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Big Brother Cometh: German Police seek to use malware to spy on suspects.

By deepsand ·
PC World

Can Malware Be Used to Fight Crime?
German police are contemplating using Trojan horses and other malware to spy on suspected criminals.


Jeremy Kirk, IDG News Service
Thursday, March 15, 2007 11:00 AM GMT-08:00

What if the good guys started using the tools of the bad guys to catch the bad guys, but other good guys stopped them from doing that?

German police officials have expressed interest in developing software tools to help them surveil computer users who may be involved in crime. The tools might include types of software similar to those used in online fraud and theft schemes, such as programs that record keystrokes, logins and passwords. Security companies, however, are asserting that they wouldn't make exceptions to their software to accommodate, for example, Trojan horse programs planted by law enforcement on users' computers.

Magnus Kalkuhl, a virus analyst with Kaspersky Lab Ltd., said on Thursday at Cebit that Germany confirmed in January it plans to invest ?200,000 (US$264,000) in the idea and fund two programmers. The project has been informally dubbed the "Bundestrojaner," which translates literally from German to English as "Federal Trojan."

Two recent court rulings in Germany, however, have thrown doubt on whether use of such technology -- without knowledge of the targeted users -- would comply with German law regarding searches, Kalkuhl said.

Germany's Chaos Computer Club said last month it opposes the government program and such online searches and monitoring violate a user's fundamental rights.

The issue may be moot if online criminals use antivirus or antimalware security software, which are designed to detect Trojan horses and viruses and scrub them from a machine.

While it could be compelled to help law enforcement with changes in the law, Kaspersky wouldn't modify its software to allow a clandestine police program to infect a computer. Such a change would be at odds with what its software is intended to do, Kalkuhl said.

"The decision is based on what the program does, not who wrote it," Kalkuhl said at Cebit.

F-Secure Corp., a security company based in Helsinki, decided in 2001 that it also wouldn't modify its software at the request of law enforcement, said Mikko Hypponen, chief research officer. For example, granting an exception for French police would open a door to requests from other countries, he said.

"Where would you draw the line?" Hypponen said. "We are not going to draw the line at all."

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I wonder what dumb government type

by Tony Hopkinson In reply to Big Brother Cometh: Germa ...

came up with that? It will get detected by anti malware. How are they going to target just unsuspecting criminals.

Oh I know, this is one of those if you aren't a crook you don't need to worry about it, things.

Of course other crooks would never even dream of using the same vector!.

Sheesh.

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Just as the U.S. requires that the private sector assist law enforcement,

by deepsand In reply to I wonder what dumb govern ...

by providing back-doors into comm. channels, the Germans seek to have companies who specialize in IT security assist in the circumvention of their own products!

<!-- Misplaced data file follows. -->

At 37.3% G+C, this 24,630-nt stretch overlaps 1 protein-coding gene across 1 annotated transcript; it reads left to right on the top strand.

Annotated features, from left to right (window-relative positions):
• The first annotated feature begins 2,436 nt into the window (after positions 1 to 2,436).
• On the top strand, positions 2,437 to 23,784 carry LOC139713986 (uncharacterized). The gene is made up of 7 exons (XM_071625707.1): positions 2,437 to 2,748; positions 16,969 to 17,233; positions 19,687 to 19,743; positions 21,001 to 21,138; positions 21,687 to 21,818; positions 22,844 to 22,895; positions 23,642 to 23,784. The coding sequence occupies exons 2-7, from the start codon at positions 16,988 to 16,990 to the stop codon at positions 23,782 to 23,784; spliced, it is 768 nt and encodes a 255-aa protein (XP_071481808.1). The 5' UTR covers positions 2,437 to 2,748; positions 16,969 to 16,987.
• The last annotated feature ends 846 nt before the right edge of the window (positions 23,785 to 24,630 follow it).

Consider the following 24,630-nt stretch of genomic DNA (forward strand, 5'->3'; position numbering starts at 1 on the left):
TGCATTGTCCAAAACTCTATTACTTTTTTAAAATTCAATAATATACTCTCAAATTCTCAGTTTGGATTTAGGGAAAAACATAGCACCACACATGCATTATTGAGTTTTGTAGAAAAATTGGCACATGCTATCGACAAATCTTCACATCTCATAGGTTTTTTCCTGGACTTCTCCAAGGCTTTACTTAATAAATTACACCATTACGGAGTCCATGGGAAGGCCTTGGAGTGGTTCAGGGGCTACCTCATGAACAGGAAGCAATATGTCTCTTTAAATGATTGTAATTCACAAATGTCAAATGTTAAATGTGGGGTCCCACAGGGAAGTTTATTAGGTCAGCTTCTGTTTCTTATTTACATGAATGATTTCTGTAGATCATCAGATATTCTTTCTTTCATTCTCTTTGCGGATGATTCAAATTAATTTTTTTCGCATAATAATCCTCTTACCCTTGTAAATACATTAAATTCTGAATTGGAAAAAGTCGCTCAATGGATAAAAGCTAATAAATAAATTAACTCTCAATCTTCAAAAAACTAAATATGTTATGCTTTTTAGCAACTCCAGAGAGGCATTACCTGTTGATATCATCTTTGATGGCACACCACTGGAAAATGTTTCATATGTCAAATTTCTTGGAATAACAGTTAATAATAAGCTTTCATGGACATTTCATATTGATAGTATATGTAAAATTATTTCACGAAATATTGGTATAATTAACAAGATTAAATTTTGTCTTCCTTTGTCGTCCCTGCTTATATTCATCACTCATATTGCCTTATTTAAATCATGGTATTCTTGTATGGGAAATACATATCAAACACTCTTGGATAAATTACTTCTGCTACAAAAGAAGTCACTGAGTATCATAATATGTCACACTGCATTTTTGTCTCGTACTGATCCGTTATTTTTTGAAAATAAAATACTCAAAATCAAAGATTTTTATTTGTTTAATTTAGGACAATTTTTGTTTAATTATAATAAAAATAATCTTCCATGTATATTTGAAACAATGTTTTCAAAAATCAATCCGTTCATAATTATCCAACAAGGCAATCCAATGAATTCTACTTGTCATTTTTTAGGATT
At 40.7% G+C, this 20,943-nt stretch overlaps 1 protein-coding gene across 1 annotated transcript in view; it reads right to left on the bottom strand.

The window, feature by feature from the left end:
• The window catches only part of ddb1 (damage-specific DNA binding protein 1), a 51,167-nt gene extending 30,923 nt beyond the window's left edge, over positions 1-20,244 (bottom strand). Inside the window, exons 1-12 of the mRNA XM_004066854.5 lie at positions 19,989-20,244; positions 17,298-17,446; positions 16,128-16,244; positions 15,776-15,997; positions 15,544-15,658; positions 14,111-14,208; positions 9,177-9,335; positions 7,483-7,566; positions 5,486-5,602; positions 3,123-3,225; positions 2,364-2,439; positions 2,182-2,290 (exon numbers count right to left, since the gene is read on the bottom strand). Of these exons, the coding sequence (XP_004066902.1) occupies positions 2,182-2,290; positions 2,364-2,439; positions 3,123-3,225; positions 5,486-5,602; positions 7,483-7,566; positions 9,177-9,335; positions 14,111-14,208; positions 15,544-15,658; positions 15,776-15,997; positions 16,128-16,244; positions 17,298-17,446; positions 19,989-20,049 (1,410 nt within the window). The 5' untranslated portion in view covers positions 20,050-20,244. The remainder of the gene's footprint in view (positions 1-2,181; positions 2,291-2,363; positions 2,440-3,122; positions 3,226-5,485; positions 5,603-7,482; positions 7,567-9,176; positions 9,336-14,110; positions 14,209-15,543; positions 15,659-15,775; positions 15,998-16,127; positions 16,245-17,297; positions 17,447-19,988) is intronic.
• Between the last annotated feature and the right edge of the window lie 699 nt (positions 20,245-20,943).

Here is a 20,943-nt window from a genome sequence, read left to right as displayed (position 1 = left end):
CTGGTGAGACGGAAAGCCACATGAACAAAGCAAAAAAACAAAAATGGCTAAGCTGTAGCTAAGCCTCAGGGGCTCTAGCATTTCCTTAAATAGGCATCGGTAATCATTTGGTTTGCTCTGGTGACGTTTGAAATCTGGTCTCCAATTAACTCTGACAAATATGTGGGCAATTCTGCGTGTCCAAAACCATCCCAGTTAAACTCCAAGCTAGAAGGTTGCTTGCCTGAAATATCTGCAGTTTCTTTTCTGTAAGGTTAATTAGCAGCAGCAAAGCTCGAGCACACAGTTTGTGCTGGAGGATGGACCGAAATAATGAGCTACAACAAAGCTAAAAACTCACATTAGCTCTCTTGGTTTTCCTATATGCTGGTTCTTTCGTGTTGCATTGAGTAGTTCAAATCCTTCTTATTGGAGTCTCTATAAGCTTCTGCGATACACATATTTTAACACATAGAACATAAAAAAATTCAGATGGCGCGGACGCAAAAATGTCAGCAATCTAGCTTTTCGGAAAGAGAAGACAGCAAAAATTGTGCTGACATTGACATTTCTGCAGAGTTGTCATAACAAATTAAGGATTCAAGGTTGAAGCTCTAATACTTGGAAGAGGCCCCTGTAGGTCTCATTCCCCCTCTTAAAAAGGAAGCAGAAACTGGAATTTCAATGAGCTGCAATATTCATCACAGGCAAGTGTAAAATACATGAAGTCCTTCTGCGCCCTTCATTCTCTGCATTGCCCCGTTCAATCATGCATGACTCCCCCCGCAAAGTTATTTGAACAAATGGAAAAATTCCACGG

Even without such cooperation, the desired end could be, to a degree, achieved by publicly intimating that Company X was in fact cooperating in such efforts, thereby causing users to avoid that company's products.

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So the German Police want the same powers that

by HAL 9000 Moderator In reply to Big Brother Cometh: Germa ...

The Security Services have but without the cost of setting up and maintaining a Country Wide ability to monitor every bit of Telco Activity with their own back doors into Encrypted File Systems and the like.

Sounds reasonable to most Bureaucrats as they will no be paying the money to deploy this technology or the expenses involved in maintaining a country wide Security Centre.

Actually sounds very much like what the Government in Singapore is currently doing and constantly getting caught out at breaking into private peoples home computers and looking at the contents of the HDD to make sure that there is nothing adverse being said about the Singapore Government. Whoops Simtel owns Optus the Overseas Tellecumiticion Arm of the AU Telco so I guess that this entire post will be reported to the Singapore Government and I'll have a visit from them to Cease & Desist saying anything less than nice about their country.

I'll probably have to cry myself to sleep at night as well.

Col

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Isn't the punishment

by TonytheTiger In reply to So the German Police want ...

for that 20 lashes?

:)

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No I sure that the 20 Lashes

by HAL 9000 Moderator In reply to Isn't the punishment

Is confined to Muslim Countries I think that the Singapore Government is much kinder and only shoots you.

Col

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Singapore does still use caning as a means of punishment.

by deepsand In reply to No I sure that the 20 Las ...

That caused quite an uproar when, in 1994, an 18 year old American, Michael J. Fay, was caned for vandalism.

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